“I do. The rundown and the pad thai.”

Clint smiled. “Excellent. You're buying right?”

Steve laughed and checked before opening his door. “Sure. I'll buy.”

Clint nodded and got out on his side.

It didn't take long to be seated, even with Clint asking for a specific booth in the corner, and while they waited for their food, Steve said, “Even if I don't need to go to college to be an Avenger, I guess I feel like not doing so would be a waste of a good opportunity. Especially since apparently the Army is paying for it.”

Clint nodded. “GI Bill?”

Steve nodded.

“I think I qualify for that,” Clint said, then shrugged again. “Just don't know what good it would do me, and, like I said, I didn't technically finish—or start , if we're being really picky—high school, so I'm not sure I could do it anyway.”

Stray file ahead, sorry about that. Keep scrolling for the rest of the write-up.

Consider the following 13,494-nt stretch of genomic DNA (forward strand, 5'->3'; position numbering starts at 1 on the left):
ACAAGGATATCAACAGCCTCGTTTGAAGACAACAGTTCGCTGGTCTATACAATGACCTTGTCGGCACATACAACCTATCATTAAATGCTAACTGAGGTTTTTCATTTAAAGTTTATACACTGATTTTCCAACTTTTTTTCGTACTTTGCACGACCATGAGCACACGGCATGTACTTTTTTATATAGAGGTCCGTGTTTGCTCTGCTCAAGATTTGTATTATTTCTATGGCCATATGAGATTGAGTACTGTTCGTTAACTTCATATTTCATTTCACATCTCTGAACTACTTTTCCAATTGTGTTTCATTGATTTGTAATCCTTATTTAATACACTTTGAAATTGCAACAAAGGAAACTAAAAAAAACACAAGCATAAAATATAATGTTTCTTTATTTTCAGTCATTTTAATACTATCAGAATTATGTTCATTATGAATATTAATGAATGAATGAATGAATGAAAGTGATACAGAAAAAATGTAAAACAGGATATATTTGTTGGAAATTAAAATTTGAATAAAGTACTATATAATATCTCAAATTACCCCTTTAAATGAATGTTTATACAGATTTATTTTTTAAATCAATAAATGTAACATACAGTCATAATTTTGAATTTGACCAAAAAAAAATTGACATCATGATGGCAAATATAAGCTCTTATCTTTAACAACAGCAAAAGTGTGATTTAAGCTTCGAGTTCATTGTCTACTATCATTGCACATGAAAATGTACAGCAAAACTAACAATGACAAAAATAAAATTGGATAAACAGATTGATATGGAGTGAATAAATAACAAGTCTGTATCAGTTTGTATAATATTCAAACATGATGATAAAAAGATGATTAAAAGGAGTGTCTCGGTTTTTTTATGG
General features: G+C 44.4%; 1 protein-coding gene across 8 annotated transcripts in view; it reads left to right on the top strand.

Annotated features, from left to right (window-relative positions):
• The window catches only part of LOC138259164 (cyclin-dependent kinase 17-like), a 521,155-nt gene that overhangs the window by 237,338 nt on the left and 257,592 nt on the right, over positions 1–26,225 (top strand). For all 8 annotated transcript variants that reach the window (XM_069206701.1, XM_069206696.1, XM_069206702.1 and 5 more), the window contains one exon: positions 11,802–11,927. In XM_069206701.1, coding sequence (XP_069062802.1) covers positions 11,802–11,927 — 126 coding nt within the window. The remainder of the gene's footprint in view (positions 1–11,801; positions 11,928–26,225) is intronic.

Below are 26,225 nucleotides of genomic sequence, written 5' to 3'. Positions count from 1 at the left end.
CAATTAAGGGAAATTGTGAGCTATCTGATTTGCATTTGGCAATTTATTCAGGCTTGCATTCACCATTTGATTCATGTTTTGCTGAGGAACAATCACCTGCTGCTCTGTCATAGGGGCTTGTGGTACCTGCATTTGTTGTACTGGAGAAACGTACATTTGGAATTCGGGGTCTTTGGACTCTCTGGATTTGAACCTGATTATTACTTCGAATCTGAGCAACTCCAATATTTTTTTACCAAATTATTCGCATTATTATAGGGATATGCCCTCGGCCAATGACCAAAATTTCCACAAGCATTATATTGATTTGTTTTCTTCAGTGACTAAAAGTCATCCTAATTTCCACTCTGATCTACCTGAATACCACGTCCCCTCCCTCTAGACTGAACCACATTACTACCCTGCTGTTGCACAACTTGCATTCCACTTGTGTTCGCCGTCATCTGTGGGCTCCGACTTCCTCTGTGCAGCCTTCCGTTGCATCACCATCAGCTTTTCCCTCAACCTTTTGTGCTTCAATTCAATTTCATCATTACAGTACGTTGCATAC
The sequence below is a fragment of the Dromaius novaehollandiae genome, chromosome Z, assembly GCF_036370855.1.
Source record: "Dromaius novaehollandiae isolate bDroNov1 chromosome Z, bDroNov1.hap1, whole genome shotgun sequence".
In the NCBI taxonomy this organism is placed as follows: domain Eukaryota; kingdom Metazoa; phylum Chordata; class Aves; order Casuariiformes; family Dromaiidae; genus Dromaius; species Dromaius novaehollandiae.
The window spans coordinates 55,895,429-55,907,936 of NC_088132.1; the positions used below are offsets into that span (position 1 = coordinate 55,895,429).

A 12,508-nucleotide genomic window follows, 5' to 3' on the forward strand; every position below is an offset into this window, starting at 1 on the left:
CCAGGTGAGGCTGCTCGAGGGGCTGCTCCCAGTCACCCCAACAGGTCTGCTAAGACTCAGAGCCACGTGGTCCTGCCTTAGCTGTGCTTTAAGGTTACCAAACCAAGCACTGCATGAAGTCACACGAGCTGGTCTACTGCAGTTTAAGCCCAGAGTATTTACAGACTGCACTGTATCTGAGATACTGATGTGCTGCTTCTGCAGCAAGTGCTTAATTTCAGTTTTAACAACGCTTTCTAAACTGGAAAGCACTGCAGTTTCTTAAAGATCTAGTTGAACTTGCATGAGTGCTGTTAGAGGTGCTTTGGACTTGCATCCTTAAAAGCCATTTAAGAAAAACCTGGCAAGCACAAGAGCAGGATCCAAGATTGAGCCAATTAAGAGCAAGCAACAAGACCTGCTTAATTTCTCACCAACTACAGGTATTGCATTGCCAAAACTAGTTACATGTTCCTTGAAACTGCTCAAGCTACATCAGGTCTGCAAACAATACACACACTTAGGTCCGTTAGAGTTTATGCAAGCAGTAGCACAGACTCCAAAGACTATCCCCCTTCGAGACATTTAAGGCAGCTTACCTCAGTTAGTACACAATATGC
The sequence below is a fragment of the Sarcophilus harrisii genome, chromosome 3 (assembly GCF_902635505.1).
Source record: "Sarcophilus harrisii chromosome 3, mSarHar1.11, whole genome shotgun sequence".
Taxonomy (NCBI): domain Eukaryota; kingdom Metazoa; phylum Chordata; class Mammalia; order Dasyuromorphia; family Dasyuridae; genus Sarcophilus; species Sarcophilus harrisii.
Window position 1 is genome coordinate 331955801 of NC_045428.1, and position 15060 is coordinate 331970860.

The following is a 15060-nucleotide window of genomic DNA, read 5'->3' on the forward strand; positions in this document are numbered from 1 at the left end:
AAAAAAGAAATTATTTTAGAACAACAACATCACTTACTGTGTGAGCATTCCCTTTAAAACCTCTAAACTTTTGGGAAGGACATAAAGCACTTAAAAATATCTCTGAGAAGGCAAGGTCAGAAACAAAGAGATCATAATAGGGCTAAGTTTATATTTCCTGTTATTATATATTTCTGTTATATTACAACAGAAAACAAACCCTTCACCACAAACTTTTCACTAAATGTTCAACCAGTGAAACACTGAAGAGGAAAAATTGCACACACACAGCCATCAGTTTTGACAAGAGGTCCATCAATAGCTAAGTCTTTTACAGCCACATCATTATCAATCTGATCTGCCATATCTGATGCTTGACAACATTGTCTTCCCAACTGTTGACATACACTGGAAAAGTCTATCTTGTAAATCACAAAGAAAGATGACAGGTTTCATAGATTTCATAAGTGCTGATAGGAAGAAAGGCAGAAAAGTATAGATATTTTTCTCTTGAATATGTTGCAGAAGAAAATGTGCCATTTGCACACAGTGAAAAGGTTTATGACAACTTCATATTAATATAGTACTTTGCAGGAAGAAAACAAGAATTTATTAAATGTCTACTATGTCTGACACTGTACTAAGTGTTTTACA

“I'm sure something could be worked out—” Steve started, but Clint waved him off.

“Probably. I'm surprised Phil hasn't hounded my ass about it more, to be honest, but, eh. It’s not a big deal. I'm doing just fine without.”

Steve frowned, but let it drop for now. He wondered if Natasha could help him persuade Clint otherwise, or even Coulson himself.

Though if Clint really didn't care, he supposed that was his business. It just seemed a shame to waste the chance to go to college when it was so much easier nowadays. If Tony were here, he'd probably take the time to point out that it was, in fact, not 1942 and Steve needed to stop thinking it was.

That was a whole other can of worms though.

“So,” Steve said, then paused to thank the waitress as she set their plates down. When she left again, he said, “How did I do?” and scooped up some noodles.